‘You don’t need me as much as I need you’ bellows James Allan during opener ‘The World is Yours.’ The sense of irony pervades the Bolton Soundhouse venue as we need Glasvegas now like never before. An indie band we can believe in has been thin on the ground since The Libertines exited stage left over 5 years ago. But Glasvegas are back and from the sound of ‘The World is Yours’, back to their barnstorming best; loud reverberating guitars complimented with a raucous performance on vocals from Allan who came on stage with a plain white trouser and jacket combo not forgetting trademark sunglasses, looking every inch the rock'n'roll icon. This performance is of course the start of a tour to support the forthcoming second LP ‘Euphoric///Heartbreak\\\’ a title which sums up the four piece’s sound succinctly. With the album yet to be released, only two new songs were previewed here; ‘The World Is Yours,’ along with ‘Euphoria Take My Hand’ downloadable since February. The latter already has the crowd jumping and again follows the Glasvegas tried and tested template of brooding verses focused on Allan’s melancholy lyrics followed by an exhilarating guitar solo chorus.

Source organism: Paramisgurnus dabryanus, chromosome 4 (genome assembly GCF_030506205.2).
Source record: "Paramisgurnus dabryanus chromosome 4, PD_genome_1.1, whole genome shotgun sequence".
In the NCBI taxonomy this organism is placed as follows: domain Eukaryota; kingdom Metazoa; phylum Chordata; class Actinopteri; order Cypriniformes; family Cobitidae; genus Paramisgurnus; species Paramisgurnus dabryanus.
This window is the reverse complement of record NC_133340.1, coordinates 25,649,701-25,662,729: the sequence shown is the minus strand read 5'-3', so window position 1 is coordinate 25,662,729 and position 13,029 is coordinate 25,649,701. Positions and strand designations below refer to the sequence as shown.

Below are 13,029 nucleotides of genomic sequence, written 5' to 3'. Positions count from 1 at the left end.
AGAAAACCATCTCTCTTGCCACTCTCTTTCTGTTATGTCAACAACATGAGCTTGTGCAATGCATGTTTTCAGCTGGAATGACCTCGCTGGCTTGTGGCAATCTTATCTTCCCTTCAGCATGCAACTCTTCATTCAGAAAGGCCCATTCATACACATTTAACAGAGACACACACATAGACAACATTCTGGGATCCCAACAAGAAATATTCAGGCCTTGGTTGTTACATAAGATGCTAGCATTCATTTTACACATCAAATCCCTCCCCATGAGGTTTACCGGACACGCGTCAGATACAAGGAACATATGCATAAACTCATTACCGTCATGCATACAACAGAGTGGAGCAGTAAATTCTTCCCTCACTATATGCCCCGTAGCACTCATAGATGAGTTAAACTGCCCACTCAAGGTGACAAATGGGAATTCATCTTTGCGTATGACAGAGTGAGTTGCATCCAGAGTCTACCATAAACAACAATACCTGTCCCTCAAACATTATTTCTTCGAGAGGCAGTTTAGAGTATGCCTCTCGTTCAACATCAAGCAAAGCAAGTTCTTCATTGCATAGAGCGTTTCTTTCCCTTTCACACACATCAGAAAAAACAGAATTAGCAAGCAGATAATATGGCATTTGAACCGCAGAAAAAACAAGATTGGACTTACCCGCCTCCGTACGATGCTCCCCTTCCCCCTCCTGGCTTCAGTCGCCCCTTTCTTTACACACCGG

The classics from the eponymous debut album are then rolled out to buoyant crowd who sing along word for word passionately. Indeed even the thunderous vocals from Allan are deafened by the crowd during ‘Its My Own Cheating Heart’ that Allan simply gives up and points the microphone towards them. This only highlights what differentiates the Glaswegians from other current bands; the brilliantly open lyrics, at times beautiful at others harrowing but nothing if not intensely personal.
The wall of sound generated by the band make it surprising to see only three musicians behind Allan. Perhaps most impressively from cousin Rab Allan whose sonic reverberating guitar lends much to their signature sound. Back up is provided by the steady Paul Donoghue on bass and new drummer Jonna Löfgren who performs standing on a basic kit to give a ‘Crash Bang Wallop’ style that works well with the band’s output. There are a few surprises thrown in along the way with consecutive covers of ‘Be My little Baby’ and ‘Moonriver’ which momentarily give the night a 60’s revival feel. The Ronettes cover gets the full Glasvegas treatment and is well received, though Moonriver is perhaps a stretch too far. The main set only lasts for 40 minutes but an extended encore included a stripped down version of ‘Flowers and Football Tops’ and ‘Daddys Gone.’
A welcome return for Glasvegas - but a performance heavily reliant on their debut album, and too early to say how successful 2011 will be for the Glaswegians.